The black dwarf overheard this proposal, and that evening when the soldier again wanted the king’s daughter brought to him, the dwarf advised him against this, saying that he had no way to protect him against such trickery. If the shoe were to be found in his room, it would not go well with him.
Let me get this straight. The dwarf can make it rain vegetables, go invisible, drag witches off to be tried fairly by a jury of their peers (I am clinging to this one, damnit) and smuggle sleeping women all over town, but if somebody throws a shoe under the bed, he’s powerless?
“Do what I tell you,” replied the soldier, and for a third night the king’s daughter had to work like a maid. But before she was carried back, she hid a shoe under the bed.
Maybe the dwarf is a recovering brownie, and he can’t touch shoes. He’ll lose his mind if shoes get involved. He had to join Shoes Anonymous for recovering fairy cobblers.
On the other hand, it’s a fairy tale, and there are so many red-hot iron shoes, shoes that make you dance endlessly, shoes that cause passing farmhouses to fall on your head, etc, that maybe he’s being quite sensible about this.
The next morning the king had the entire city searched for the shoe, and it was found in the soldier’s room. The soldier himself, following the little man’s request, was already outside the city gate, but they soon overtook him and threw him into prison.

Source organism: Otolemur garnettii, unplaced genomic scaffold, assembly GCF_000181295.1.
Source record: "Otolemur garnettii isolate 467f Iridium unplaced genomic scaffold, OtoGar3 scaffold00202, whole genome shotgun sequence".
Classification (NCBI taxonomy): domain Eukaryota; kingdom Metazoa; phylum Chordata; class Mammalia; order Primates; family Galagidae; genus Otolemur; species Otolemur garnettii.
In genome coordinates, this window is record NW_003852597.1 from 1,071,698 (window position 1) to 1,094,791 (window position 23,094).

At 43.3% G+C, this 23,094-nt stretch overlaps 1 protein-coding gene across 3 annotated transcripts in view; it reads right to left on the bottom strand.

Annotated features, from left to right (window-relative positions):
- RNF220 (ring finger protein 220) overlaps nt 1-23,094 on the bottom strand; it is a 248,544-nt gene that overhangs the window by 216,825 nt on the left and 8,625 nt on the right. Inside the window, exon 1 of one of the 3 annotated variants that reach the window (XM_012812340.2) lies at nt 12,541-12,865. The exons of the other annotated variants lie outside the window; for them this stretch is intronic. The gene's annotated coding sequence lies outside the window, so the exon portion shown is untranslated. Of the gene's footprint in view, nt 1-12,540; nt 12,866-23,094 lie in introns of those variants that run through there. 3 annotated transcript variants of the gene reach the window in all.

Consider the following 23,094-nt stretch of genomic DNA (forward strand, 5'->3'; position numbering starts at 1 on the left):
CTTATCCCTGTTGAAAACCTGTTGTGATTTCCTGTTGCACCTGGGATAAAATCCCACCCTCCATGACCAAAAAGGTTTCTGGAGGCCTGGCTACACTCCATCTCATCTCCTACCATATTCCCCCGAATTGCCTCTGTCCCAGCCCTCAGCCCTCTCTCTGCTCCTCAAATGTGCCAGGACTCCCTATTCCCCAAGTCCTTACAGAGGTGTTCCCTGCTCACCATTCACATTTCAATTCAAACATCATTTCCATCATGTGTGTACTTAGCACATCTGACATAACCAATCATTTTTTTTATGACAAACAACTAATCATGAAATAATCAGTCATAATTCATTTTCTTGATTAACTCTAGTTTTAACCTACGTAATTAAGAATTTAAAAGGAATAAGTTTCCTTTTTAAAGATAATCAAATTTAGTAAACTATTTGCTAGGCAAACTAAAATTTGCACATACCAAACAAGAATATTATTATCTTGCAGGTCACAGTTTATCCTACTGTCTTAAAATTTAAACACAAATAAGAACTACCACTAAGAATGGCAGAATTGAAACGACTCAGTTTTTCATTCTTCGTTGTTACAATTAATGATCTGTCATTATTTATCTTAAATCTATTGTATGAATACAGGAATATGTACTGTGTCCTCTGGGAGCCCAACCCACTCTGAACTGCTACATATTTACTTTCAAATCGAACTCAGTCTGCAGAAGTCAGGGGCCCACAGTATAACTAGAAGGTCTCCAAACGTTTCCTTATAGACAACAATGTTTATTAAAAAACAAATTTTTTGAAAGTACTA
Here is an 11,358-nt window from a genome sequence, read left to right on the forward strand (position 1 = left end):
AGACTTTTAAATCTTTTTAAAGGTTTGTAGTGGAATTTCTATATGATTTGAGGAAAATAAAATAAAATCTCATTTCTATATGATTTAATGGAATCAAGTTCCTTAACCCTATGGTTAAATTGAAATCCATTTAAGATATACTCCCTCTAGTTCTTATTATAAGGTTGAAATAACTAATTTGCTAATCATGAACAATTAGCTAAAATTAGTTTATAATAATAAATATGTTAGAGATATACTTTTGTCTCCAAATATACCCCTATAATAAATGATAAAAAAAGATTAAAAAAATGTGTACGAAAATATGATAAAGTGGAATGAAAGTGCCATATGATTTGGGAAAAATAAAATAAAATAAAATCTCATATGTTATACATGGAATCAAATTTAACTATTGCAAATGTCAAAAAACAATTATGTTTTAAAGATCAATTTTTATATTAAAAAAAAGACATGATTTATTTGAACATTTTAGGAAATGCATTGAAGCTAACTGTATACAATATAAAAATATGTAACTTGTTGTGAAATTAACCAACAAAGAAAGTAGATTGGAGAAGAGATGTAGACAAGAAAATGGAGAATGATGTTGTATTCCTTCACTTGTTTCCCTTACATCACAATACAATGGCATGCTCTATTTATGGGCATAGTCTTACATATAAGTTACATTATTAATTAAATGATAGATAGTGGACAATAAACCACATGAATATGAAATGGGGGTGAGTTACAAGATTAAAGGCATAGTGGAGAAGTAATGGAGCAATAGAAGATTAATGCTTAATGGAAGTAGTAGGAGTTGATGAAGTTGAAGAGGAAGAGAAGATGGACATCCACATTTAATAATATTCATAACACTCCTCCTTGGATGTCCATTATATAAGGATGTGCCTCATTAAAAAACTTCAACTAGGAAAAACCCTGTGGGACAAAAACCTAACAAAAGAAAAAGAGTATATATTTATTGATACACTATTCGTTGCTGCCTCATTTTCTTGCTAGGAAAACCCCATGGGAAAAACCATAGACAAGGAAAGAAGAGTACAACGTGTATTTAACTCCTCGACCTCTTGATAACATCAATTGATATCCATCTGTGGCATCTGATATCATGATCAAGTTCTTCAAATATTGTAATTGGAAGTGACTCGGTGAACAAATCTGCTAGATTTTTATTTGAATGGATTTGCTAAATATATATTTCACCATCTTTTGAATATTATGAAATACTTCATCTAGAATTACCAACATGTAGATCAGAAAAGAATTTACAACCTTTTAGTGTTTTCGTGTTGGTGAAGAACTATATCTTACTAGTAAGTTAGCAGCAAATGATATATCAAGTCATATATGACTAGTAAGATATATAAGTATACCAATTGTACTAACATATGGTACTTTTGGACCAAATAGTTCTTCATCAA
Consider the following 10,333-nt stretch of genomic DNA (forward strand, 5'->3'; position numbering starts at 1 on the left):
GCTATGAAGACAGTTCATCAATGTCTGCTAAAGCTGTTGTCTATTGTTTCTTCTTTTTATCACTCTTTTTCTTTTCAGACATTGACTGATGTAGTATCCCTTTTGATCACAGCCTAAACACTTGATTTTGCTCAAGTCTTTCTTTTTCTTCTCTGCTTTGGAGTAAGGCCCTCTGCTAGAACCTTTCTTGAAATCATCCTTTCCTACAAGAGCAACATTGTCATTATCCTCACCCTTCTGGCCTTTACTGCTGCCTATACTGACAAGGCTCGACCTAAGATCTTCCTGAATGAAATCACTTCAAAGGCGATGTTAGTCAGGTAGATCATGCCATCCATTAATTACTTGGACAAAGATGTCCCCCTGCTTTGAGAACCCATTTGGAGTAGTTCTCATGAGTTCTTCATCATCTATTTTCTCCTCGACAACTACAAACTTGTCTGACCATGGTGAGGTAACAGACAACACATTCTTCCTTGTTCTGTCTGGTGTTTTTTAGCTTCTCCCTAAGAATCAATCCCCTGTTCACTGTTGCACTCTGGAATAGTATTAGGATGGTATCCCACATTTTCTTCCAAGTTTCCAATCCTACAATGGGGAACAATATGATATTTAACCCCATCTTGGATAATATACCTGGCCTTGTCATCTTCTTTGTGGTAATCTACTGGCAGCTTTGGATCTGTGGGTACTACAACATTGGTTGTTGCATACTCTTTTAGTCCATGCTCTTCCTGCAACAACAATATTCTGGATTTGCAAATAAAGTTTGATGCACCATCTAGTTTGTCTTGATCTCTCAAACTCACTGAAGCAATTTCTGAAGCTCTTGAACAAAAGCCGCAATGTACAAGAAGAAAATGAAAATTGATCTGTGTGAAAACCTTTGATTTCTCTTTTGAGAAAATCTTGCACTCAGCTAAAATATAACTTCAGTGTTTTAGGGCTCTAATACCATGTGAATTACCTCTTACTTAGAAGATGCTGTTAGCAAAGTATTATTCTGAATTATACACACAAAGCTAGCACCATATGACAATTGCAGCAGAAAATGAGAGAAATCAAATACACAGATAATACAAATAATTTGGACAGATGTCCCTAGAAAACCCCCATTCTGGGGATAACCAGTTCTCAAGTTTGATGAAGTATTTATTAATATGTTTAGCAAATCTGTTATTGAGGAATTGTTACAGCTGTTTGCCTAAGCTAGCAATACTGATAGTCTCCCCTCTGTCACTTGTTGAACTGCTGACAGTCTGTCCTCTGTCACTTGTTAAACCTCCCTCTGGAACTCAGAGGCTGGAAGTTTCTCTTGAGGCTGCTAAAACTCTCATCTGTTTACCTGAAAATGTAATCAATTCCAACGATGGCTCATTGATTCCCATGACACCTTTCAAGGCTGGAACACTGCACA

Bet you wish you’d kept that tomcat-as-fast-as-the-wind now, huh?
In his haste, he had forgotten to take along his most valuable things: the blue light and the gold.
Translation: The soldier is too stupid to live. This is not like forgetting to pack your toothbrush.
He had only one ducat in his pocket. Standing at the window of his prison and weighted down with chains, he saw one of his comrades walking by. He knocked on the glass, and as he walked by, he said, “Be so good and bring me the little bundle that I left at the inn. I’ll give you a ducat for it.”
The comrade ran forth and brought back the desired things. As soon as the soldier was alone again, he lit his pipe and summoned the black dwarf. “Have no fear,” he said to his master. “Just go where they lead you, and let everything happen, but take the blue light with you.”
If I were the dwarf, I might be trying to shed this guy by now and go back to my nice well, which isn’t full of ingrates.
The next day the soldier was tried, and although he had done nothing wrong, the judge still sentenced him to death.
No, actually I’m pretty sure kidnapping and throwing boots at the princess for revenge counts as wrong, and there’s still the question of the possibly innocent witch, since I am growing increasingly suspicious of the accuracy of soldier telepathy. Frankly, maybe the witch was the telepathic one and realized what a jerk you are and decided to drop you down the well for a reason.
As he was being led out, he asked the king for one last wish.
“What sort of a wish?” asked the king.
“That I might smoke one more pipe on the way.”
“You can smoke three,” answered the king, “but do not think that I will let you live.”
Never ever ever grant the last wishes of people with known magical associates.
Then the soldier pulled out his pipe and lit it with the blue light. As soon as a few rings of smoke had risen, the dwarf was standing there. He had a cudgel in his hand and said, “What does my master command?”
“Strike the false judges and their henchmen to the ground for me. And don’t spare the king either, who has treated me so badly.”